I would like to use an application API that is not "crash safe"; in other words, there is a high likelihood of the data file being corrupt and unreadable if the application crashes.

The file itself is a "metadata file" and should not get very big: few 100s of MB maximum.

What I want to do is:

  1. Force the application to access the file in "direct mode" (no OS caching).
  2. Pause updates at regular "checkpoint" intervals
  3. Perform a flush() (some data probably got flushed automatically)
  4. Now that I know the file is consistent, clone it.
  5. If there is an "old clone" delete it.
  6. Resume doing changes to the original file.
  7. Loop.

Could I use a special-purpose file system that makes some kind of "zero copy" of the file, combined with copy-on-write of the modified sectors of the original file, to get the clone "almost free" (with minimum disk IO)?

Also, can I do the "clone" without having to fork a process? (I don't know if the Linux file API offers a "cp" system-call).

  • 4
    You could use LVM snapshotting for this instead of cloning. If something goes wrong, just copy the file from the clone.
    – AndreasM
    Feb 13 '12 at 12:08
  • 1
    Create LVM volume for this file only so performance penalty of LVM snapshot don't affect other files. I would say that BTRFS is not ready for production now.
    – kupson
    Feb 13 '12 at 12:45
  • @AndreasM You should say it as an "answer". This sounds like a good idea, but I can't "accept" a comment (though I will wait a few hours to see if anything else comes up).
    – monster
    Feb 13 '12 at 12:58

You could use LVM snapshotting for this instead of cloning. If something goes wrong, just copy the file from the clone.

There is a libdevmapper/libdevmapper-event-lvm2snapshot which could be helpful in doing this programmatically (without a fork): http://sourceware.org/dm/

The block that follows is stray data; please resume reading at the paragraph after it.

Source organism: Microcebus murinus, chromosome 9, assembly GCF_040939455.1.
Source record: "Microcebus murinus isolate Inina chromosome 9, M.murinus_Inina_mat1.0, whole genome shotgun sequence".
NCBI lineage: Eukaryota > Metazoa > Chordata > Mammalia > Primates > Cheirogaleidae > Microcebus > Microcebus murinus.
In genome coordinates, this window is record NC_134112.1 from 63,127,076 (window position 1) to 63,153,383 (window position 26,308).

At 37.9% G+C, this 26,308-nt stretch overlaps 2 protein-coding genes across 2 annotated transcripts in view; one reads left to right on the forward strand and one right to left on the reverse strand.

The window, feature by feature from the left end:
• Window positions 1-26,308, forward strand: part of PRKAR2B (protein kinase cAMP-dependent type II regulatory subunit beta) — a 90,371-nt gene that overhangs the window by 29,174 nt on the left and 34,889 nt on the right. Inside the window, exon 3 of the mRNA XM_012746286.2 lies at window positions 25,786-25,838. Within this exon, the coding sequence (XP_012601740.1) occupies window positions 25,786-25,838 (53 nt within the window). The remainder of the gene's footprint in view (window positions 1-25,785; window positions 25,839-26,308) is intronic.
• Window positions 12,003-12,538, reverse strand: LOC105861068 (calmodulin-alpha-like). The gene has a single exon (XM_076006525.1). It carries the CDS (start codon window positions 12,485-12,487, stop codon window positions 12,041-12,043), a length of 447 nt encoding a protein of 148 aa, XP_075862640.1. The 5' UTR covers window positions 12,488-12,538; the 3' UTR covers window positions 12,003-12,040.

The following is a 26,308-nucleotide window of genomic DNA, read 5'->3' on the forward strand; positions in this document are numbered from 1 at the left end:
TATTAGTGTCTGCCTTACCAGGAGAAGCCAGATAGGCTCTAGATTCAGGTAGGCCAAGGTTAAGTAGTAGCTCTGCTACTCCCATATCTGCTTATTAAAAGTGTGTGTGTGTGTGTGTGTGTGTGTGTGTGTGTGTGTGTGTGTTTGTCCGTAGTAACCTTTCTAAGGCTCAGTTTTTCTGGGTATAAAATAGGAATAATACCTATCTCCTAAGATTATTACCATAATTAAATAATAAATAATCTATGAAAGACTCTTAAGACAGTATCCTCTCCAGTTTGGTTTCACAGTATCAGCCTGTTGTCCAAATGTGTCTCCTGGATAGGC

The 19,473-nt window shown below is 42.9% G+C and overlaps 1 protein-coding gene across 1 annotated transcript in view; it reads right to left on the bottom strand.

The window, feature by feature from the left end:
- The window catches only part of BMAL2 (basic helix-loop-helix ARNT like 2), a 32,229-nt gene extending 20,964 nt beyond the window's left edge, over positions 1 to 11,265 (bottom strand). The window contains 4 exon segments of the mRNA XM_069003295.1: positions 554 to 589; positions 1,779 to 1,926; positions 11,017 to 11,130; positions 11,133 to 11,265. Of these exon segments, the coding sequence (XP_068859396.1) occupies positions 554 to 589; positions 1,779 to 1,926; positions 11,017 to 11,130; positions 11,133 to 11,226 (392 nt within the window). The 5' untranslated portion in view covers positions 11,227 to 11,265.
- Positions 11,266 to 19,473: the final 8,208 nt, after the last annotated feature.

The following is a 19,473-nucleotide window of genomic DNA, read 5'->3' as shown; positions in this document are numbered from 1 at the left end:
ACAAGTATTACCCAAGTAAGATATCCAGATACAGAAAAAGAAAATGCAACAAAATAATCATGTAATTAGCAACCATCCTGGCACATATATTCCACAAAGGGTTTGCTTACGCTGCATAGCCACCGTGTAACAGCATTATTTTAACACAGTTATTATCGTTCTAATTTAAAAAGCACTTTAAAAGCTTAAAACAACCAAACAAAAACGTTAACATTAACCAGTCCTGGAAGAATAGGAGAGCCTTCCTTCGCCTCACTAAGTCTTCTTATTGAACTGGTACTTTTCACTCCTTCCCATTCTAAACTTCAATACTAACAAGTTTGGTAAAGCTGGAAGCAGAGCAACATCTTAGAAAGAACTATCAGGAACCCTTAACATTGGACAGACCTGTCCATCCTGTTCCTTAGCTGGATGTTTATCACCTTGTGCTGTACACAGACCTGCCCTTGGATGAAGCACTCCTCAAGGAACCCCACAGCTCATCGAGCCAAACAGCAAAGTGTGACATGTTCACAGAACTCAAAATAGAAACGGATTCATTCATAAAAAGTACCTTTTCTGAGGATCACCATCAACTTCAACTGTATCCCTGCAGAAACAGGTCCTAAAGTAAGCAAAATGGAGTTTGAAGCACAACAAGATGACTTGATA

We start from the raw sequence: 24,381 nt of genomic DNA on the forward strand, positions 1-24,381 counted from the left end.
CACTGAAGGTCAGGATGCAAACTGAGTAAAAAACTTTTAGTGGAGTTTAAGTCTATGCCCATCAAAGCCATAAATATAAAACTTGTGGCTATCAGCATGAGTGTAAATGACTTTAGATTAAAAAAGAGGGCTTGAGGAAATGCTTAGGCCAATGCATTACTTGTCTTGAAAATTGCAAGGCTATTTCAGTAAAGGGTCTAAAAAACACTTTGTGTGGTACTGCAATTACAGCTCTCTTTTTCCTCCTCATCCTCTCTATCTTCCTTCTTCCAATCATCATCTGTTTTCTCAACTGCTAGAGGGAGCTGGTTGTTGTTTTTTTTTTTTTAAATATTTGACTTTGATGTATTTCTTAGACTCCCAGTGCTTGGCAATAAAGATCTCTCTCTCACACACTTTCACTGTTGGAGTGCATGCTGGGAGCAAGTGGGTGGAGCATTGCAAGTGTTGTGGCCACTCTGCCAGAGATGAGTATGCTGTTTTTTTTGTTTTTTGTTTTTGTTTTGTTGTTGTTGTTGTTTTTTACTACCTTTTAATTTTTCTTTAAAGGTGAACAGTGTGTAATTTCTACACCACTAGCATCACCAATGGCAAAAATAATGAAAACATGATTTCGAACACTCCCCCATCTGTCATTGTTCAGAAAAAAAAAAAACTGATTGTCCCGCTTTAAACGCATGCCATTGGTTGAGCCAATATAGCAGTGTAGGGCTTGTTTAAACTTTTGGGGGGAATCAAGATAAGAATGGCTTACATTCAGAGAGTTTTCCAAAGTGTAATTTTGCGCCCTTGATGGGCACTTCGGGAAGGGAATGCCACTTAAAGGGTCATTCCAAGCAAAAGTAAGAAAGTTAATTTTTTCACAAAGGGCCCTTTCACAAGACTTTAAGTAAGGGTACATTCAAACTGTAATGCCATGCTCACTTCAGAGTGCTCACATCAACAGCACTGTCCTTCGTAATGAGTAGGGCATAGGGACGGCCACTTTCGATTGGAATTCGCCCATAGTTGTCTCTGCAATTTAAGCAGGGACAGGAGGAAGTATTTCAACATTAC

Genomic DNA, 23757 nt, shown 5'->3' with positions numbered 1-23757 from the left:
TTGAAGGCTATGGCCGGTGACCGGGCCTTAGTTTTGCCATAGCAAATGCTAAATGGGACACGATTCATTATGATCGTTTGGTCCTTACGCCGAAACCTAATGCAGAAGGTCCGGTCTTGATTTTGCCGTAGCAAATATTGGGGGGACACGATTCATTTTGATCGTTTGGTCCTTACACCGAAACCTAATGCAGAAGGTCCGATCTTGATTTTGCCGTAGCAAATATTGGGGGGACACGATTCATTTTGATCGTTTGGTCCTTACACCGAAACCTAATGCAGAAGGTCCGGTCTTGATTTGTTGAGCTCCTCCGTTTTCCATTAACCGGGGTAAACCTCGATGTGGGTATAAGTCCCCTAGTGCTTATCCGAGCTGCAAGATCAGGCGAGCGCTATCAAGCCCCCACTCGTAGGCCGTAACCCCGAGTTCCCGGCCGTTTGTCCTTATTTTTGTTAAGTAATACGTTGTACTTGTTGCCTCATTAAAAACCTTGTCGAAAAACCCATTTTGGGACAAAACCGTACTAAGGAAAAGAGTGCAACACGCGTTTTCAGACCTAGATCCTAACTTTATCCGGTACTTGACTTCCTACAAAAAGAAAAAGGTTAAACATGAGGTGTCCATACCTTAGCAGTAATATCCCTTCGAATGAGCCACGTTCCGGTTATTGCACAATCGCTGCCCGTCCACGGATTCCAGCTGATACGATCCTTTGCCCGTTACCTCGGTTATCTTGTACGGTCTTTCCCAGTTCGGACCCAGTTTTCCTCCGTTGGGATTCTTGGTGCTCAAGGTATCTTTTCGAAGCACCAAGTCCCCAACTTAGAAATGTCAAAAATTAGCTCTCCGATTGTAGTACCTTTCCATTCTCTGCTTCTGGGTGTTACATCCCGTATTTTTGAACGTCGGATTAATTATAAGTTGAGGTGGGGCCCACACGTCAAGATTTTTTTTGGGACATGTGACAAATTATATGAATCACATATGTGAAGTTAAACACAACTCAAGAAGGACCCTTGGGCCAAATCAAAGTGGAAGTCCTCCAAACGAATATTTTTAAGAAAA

If you can change your program here is another solution: https://stackoverflow.com/questions/1565177/can-i-do-a-copy-on-write-memcpy-in-linux

mmap() the file twice, once normally and once with MAP_PRIVATE.

This would avoid the externalities (esp performance) of lvm

  • 1
    According to this Blog: johnleach.co.uk/words/613/lvm-snapshot-performance LVM snapshots can be very slow, which might not be a problem in my case, but can also slow down non-snapshoted volumes, which sounds worrying. Since I will permanently have a (small) snapshot, I'll have to do some benchmarks.
    – monster
    Feb 13 '12 at 14:35

Here's a quick suggestion that won't involve LVM. Use R1Soft Hot Copy to take one or multiple point-in-time snapshot of the filesystem in question. See the tips page. It uses copy-on-write technology. This has been a solution to some similar questions here, but also applies to what you're looking to do.

  • For my purpose, it seems equivalent to LVM, but the "Outstanding performance compared to LVM snapshots" promise does sound attractive, and it seems to be also free for my use-case. Thanks.
    – monster
    Feb 13 '12 at 14:21
  • It's free and doesn't require formatting your partitions as LVM. That's the main thing for me, as I tend not to use LVM in my deployments. Again, the copy-on-write functionality is also consistent with what you were looking for.
    – ewwhite
    Feb 13 '12 at 15:26
  • Sounds good, probably the best solution for your use case. Is it open source?
    – AndreasM
    Feb 13 '12 at 17:41
  • 1
    Free, but closed-source.
    – ewwhite
    Feb 13 '12 at 17:44
  • Btrfs × cp --reflink or snapshots
  • Nilfs — by design AFAIU
  • ZFS "on Linux" (some ppl say it works fine for them) — snapshots

Your Answer

By clicking “Post Your Answer”, you agree to our terms of service, privacy policy and cookie policy

Not the answer you're looking for? Browse other questions tagged or ask your own question.